Sex Pistols In Concert

The Sex Pistols were a band of semi-competent musicians, with an unhinged frontman, led by aggressive marketing manager, that only produced one full-length studio album before imploding.

Malcolm McLaren, a fashion retailer, wanted to create a truly revolutionary Rock group.  He recruited musicians hanging around his shop and turned a malcontent named John Lydon into Johnny Rotten.

They were signed by one record company, that should have known better, then dumped days later only to be signed by another label, who cut them loose within hours. 

Sid Vicious on the left. Steve Jones in the middle with Johnny Rotten on the right.

Along the way, the Sex Pistols fired its best songwriter, bassist Glen Matlock, for “liking The Beatles” and replaced him a dangerous drug addled loon who called himself Sid Vicious (pictured above on the left).

The Sex Pistols’ shows were more riots than concerts. Their debut single “Anarchy In The UK” may not have been the first Punk release but it was out when it counted.

EMI signed the band but soon regretted it.  Next up, A&M quickly got weak knees.  Both labels thought they could capitalize pn the emerging Punk movement but realized they were .in over their heads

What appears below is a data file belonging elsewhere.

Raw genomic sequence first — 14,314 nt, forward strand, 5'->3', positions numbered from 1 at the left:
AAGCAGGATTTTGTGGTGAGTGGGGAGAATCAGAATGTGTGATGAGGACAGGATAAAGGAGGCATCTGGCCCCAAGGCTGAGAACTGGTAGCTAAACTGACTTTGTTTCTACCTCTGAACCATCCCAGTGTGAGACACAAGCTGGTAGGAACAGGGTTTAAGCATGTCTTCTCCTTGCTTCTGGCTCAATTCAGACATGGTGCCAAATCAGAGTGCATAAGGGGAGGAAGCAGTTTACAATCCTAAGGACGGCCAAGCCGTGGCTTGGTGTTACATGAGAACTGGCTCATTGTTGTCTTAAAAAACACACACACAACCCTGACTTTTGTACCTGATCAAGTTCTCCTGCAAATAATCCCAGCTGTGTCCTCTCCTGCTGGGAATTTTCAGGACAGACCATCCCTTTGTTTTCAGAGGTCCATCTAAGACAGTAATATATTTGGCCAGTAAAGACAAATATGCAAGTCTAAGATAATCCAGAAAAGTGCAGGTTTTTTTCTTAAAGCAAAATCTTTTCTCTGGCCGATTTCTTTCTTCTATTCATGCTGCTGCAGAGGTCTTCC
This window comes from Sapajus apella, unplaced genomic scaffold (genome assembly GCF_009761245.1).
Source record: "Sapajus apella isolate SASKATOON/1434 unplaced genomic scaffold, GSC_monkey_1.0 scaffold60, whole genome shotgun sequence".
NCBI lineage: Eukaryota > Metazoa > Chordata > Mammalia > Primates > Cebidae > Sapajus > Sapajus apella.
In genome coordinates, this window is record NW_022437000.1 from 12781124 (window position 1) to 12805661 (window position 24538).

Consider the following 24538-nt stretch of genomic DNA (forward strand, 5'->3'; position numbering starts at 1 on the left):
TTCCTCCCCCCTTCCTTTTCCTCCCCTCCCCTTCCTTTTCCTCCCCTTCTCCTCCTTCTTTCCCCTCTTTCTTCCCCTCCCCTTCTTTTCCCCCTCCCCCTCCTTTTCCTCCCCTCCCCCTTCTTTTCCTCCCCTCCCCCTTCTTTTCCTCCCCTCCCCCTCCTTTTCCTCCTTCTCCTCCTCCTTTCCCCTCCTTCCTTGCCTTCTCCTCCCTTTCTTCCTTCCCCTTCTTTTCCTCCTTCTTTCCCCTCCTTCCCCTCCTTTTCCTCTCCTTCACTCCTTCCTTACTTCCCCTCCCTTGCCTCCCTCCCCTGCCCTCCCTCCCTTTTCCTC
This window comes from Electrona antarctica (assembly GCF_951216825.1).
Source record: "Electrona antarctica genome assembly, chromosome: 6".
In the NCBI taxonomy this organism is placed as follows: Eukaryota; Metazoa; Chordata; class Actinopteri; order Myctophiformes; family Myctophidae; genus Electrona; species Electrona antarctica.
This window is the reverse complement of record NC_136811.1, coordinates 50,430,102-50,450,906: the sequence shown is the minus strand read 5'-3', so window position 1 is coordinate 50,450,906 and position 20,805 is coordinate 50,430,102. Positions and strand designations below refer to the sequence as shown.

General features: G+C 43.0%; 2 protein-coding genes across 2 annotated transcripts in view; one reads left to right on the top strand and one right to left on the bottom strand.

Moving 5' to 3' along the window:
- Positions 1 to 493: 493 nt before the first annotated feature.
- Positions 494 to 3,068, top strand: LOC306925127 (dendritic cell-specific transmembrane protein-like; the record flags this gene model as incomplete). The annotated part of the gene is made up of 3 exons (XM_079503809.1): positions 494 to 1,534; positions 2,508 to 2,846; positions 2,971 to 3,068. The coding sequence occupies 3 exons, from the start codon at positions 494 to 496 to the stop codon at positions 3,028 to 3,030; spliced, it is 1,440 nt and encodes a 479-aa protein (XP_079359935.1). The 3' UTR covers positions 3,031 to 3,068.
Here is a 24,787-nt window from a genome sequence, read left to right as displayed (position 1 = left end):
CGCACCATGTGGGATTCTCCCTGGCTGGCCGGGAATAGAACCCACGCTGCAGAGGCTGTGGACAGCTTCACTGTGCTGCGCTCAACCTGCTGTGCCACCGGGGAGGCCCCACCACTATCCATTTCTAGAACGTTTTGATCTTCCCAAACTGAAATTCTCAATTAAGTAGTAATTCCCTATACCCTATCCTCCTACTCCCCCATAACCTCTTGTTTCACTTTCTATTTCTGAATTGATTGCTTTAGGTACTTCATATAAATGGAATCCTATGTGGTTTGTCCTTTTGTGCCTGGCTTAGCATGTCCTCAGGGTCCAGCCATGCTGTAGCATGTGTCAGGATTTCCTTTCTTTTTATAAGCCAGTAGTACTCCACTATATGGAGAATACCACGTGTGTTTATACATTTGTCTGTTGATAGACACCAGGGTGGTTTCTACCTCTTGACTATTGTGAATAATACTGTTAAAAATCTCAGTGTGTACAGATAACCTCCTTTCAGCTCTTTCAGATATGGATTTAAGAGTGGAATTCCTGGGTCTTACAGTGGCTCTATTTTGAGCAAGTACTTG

Finally, the Sex Pistols landed on Virgin Records and released “God Save The Queen.” This coincided with Queen Elizabeth’s jubilee celebrating twenty-five years on the throne. McLaren arranged for a boat to sail up and down the Thames River playing the Sex Pistol’s music. Of course, there was trouble and arrests.

In late ’77, just in time for Christmas shoppers, the LP “Never Mind The Bollocks, Here’s The Sex Pistols” was unleashed.

Controversy and turmoil reached a fevered pitch. Moralists were outraged and only a few record shops promoted the album. Then there was the ill-fated U.S. tour, which was in trouble from the start.

The topper came when Sid and his girlfriend Nancy Spungeon went sideways in New York. Vicious was arrested for killing Spungeon while in a drug haze. Out on bail, awaiting trial, Vicious fatally OD’d, managing to elude the New York justice system. The film “Sid and Nancy” documented their decline.

Lydon figured the ride was over and bailed. McLaren tried to keep the Sex Pistols afloat but that was a no-go.

Lydon went on to form Public Image Limited and Love Spit Love. In the ’90s the Sex Pistols re-formed and toured with Matlock back on bass.

In addition to “The Great Rock and Roll Swindle,” a documentary released shortly after the band imploded there were films chronicling the band and individual members’ road to self-destruction.

Decades later the band was the subject of the docu-drama “Pistols,” based on guitarist Steve Jones memoir titled “Lonely Boy.”

Why all the attention?  Sure, the Sex Pistol lived the no-compromise, take no prisoners Punk ethos.   But the appeal was more basic. 

They were a train wreck people couldn’t turn away from.

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